A new report released by leading print research Smithers Pira says the surging growth in printed signage will come to a stop over the next five years.
However the organisation says demand will remain at its current high levels thanks to the ability of inkjet signage to offer innovative solutions to the market.
The report, The Future of Printed Signage in an Electronic World to 2022 shows the global market for printed signage is worth US$42bn in 2017, and overall market value will increase only marginally, 0.1 per cent CAGR for the five-year forecast period, to reach US$42.1bn, in 2022 at constant prices.
The total volume of media printed for indoor and outdoor signage applications will grow slightly more across the same period, to 11.2 billion square metres in 2022, up from 10.80 billion square metres in 2017: a 0.7 per cent CAGR.
In Australia the major outdoor media asset holders APN, oOh! and QMS are all racing to switch as many of their assets to digital as they can, with oOh! reporting that revenue from digital signage is now at 44 per cent, up from 33 per cent a year ago. However they all say that print, or classic, or static outdoor media will remain a core part of their businesses.
[Related: Digital packaging market to surge]
The Smithers Pira study shows digital is a threat to traditional signs but will not replace it anytime soon. This is because processes such as lithography and screen will continue to offer long-run economies of scale, and inkjet systems are only forecast to see incremental advances in this direction and the overall print process proposition for 2017-2022 is heavily dependent on the format of signage/PoS media demanded.
The global signage market remains in a state of transition between traditional analogue print processes and digital inkjet processes. The latter have seen around a decade of strong growth at the expense of the former, and are the focus of the many of R&D budgets.
The report shows an increase in competition with the retail environment to drive sales around short term promotions such as Christmas or Halloween. These short-term promotions are creating a demand for POS and signage media.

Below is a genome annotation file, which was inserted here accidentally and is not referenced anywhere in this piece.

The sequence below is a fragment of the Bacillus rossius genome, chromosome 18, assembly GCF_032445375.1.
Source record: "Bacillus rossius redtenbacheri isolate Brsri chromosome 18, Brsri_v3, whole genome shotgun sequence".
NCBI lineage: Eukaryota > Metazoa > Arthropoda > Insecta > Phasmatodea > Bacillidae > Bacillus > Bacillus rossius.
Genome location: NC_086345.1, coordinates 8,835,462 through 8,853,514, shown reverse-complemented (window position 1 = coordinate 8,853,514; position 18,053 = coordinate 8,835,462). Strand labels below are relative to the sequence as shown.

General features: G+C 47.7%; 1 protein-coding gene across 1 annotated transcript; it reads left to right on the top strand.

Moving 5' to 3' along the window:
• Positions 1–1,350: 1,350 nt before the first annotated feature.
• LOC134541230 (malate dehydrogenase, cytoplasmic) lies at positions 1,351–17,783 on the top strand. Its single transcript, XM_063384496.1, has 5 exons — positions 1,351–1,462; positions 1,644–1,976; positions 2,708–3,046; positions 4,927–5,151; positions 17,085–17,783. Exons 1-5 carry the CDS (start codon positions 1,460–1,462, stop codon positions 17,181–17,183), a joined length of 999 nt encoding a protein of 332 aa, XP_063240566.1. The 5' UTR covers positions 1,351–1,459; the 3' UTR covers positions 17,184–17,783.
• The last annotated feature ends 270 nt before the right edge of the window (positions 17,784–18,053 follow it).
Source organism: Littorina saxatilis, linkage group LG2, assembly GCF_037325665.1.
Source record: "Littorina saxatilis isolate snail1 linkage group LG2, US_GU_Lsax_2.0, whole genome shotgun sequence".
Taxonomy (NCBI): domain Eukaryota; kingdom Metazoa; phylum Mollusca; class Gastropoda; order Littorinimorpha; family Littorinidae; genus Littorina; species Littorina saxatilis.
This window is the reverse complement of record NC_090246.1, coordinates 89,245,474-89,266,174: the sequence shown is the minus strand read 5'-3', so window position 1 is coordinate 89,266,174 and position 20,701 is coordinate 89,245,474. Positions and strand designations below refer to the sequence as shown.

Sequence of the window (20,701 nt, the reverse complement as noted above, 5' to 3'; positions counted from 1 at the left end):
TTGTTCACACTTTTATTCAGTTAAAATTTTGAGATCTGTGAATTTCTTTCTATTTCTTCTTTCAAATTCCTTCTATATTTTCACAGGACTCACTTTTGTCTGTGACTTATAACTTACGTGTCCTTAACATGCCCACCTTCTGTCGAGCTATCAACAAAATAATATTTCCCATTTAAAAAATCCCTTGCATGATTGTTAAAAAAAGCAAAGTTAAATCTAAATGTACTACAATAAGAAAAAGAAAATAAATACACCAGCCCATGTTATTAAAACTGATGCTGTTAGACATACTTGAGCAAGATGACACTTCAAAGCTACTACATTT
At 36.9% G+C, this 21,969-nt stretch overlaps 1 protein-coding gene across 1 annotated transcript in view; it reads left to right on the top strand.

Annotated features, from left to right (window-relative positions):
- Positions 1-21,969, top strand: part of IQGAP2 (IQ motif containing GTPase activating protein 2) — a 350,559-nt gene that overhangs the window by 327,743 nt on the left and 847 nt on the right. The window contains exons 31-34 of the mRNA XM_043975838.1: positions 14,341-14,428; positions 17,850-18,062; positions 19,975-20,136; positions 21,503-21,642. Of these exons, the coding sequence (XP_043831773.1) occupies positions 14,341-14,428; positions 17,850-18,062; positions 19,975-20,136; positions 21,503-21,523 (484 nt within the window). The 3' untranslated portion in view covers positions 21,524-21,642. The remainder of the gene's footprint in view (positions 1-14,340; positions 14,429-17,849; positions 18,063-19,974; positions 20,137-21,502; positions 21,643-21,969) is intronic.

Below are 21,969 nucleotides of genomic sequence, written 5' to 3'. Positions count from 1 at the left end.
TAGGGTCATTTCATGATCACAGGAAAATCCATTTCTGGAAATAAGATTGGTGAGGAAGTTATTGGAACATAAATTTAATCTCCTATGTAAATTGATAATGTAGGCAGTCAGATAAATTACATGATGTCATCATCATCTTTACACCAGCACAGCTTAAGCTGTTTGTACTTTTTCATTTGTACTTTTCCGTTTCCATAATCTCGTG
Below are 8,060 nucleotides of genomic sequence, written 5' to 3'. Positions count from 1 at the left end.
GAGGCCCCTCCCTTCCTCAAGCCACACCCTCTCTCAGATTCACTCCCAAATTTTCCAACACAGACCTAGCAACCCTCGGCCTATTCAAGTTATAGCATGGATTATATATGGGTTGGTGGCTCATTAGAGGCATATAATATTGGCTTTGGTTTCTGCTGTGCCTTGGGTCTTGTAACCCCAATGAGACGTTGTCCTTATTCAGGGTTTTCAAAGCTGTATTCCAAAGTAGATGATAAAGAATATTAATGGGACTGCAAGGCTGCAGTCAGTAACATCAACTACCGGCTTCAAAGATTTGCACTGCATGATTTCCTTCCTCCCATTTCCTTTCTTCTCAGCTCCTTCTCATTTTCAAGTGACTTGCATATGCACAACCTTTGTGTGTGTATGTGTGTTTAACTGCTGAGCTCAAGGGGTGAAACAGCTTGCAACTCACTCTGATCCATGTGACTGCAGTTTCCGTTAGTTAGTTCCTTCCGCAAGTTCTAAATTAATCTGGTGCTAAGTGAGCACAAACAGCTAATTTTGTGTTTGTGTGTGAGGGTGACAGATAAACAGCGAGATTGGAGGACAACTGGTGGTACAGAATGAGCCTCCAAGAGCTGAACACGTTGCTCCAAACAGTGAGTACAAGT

The arrival of online retail and a greater fluency with technology among consumers means that brands are increasingly looking to adopt omni-channel marketing approaches, integrating real-world and virtual media and data. This trend creates a useful link for sellers of traditional physical media into the online world, but poses new challenges, for example how to integrate QR codes into existing display graphics.
The report shows that both these trends aligns with the continued penetration of inkjet printing into signage work, where it can handle the demands of variable data print and short runs at quick turnaround. Inkjet remains the focus of the majority of future innovation for signage printing, further marginalising litho and screen presses into low-paying applications. Wide-format inkjet printers have now settled on a fairly standard format. Evolutionary improvements in sizes, speeds, capabilities, price points, and media handling can be expected for 2017–2022 – for example, the capacity to print side-by-side simultaneously on wider-format machines, rather than on base printers.
The Future of Printed Signage in an Electronic World to 2022 segments the future demand for printed signage by both value and volume markets 2017–2022 across three key market segmentations: print process, end-use application and geographic market.
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